A Cayman Islands Grand Court ruling on 11 December 2015 serves as a reminder that this is incorrect. The battle was over whether or not the liquidators should settle claims on terms that the liquidation committee considered were inadequate. The liquidation committee appointed counsel to make their points to the court and their view prevailed over the liquidators’. The court refused to allow the liquidators to enter into the proposed agreement. Appleby acted for the committee.
CORPORATE liquidation Application
The joint official liquidators of PAC Limited had negotiated a settlement agreement with potential defendants to a claim for USD44 million. The deal needed court approval to become binding under Cayman rules (“sanction” in the language of the Cayman rules). The liquidators were proposing to settle the claim in exchange for a cash payment of USD2.5m, coupled with the waiver of a creditor claim against the company and an agreement that the defendants pursue and finance a separate USD17.49m claim of the company against a third party. The liquidators lacked significant funding and the cash payment barely covered the existing liquidation fees and expenses.
liquidation committee VIEW
The liquidation committee strongly opposed the settlement agreement and argued that the liquidators should join other proceedings in Lebanon that related to the same USD44 million claim. Initially the committee did not engage Cayman counsel, instead making their objections directly to the court. At that stage the liquidators were able to persuade the court to grant a conditional sanction, but the court suspended the operation of the sanction to give the committee a last chance to make its objections through Cayman counsel.
Justice Foster reasoned that the correct approach to be taken was following the English Court of Appeal in Greenhaven Motors Ltd (in Liquidation) and Re Edennote Ltd (No 2). As a result:
- in an ordinary case the court would attach considerable weight to the liquidators’ views unless the 1  BCLC 635 2  2 BCLC 89 evidence reveals substantial reasons why it should not do so;
- in deciding whether or not to sanction the proposed compromise the court must consider those who have a real interest in the assets of the company and whether their interests are best served by permitting the company to enter into the proposed compromise or by not permitting the company to enter into the compromise;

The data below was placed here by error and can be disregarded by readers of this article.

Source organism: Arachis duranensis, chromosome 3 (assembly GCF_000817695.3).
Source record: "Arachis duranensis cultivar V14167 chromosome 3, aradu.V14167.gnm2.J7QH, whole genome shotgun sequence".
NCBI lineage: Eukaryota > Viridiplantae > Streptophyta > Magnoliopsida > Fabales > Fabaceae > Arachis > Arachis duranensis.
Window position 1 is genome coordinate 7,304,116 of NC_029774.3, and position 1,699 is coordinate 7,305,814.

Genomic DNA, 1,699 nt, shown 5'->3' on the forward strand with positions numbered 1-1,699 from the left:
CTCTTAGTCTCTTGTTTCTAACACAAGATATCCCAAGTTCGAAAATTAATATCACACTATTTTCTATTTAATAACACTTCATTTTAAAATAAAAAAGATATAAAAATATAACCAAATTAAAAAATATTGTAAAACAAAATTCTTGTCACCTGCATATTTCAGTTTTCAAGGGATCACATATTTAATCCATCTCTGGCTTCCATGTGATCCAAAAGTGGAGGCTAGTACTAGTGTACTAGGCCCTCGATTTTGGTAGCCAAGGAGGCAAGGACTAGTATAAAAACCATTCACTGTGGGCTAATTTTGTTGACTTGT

- the court will not give weight to the wishes of those unaffected whichever way the decision goes but will give considerable weight to the interests of those affected as they, if uninfluenced by extraneous considerations, are likely to be good judges of where their own best interests lie; and
- it is, at the end of the day, for the court to decide whether or not to sanction the compromise before it, not to decide whether the compromise is the best that could be obtained or could be better if it did not contain all the terms that it does contain.
Liquidation settlement agreement
Foster J concluded that the case was not an ordinary one as the circumstances had changed since the liquidators negotiated the settlement agreement and a funding option was now available. He concluded that the creditors, represented by the liquidation committee, were best placed to judge where their own interests lay. The committee strongly opposed the settlement agreement and expressed a belief that the litigation they proposed to fund would result in a better return for them. Even though the liquidators did not agree with them, Foster J concluded that the stakeholders’ best interests were served by not sanctioning the settlement agreement and so refused to do so.
The case shows that the Cayman court does not simply rubber stamp liquidators’ decisions. It will attach considerable weight to the views of a liquidation committee taking proactive steps to be heard. In a suitable case the view of the committee about what is in the best interests of the creditors can prevail over the view of the liquidators. Where a committee has concerns about decisions of the liquidators they can appoint legal counsel under express provisions of the winding up rules in Cayman. Those rules also give the liquidation committee the ability to be represented at certain hearings as of right. The costs of representation are treated as an expense of the liquidation.
If the committee had not engaged counsel here, then the settlement agreement would have been sanctioned against the strongly felt wishes of the committee.
Appleby were then engaged by the committee and successfully opposed the sanction application on the basis that it would be of no benefit to the stakeholders of the company. A member of the committee also put forward a funding proposal for the liquidators to commence proceedings in Lebanon against the potential defendants.
The liquidators argued that at the time of reaching the settlement agreement, no practical alternative was available to them and that, whilst there was little left for the stakeholders of the company from the cash payment after satisfaction of the liquidation fees and expenses, the principal rationale for the settlement agreement derived from the funding of the other proceedings. They argued that this represented the best prospect for a return to the company and that they should not be required to reject the settlement agreement and continue to fund the liquidation without any certain payment of their fees and expenses.